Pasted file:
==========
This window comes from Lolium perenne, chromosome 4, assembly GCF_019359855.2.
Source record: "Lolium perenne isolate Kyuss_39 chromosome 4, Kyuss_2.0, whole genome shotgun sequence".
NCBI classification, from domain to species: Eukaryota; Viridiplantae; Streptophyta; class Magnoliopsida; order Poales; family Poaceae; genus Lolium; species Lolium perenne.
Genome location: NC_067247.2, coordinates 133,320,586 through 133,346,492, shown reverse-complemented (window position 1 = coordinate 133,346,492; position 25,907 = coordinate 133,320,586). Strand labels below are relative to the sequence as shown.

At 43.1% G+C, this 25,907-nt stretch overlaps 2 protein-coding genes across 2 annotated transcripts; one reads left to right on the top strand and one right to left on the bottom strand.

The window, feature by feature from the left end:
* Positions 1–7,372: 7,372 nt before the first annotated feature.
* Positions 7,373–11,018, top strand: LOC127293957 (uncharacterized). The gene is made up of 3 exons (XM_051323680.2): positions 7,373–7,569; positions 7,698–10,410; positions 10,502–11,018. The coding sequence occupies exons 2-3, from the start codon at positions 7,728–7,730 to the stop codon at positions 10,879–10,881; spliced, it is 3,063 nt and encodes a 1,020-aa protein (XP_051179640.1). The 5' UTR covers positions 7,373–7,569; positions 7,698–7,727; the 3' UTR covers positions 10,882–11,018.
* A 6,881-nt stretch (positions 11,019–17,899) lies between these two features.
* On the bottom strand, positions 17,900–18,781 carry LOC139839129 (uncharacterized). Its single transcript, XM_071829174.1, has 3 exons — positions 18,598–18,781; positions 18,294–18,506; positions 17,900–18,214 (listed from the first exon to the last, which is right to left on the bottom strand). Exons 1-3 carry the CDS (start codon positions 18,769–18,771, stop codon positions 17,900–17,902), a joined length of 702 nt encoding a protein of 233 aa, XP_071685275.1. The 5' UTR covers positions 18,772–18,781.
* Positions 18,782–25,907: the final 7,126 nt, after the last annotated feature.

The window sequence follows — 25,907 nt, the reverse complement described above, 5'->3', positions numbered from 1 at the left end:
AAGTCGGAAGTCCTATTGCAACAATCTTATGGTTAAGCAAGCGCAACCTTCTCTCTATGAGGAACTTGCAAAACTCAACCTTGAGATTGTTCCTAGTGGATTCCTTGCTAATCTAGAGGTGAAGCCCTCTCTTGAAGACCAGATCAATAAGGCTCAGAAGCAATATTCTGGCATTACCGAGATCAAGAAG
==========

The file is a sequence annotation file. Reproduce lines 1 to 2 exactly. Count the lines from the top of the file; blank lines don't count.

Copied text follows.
This window comes from Lolium perenne, chromosome 4, assembly GCF_019359855.2.
Source record: "Lolium perenne isolate Kyuss_39 chromosome 4, Kyuss_2.0, whole genome shotgun sequence".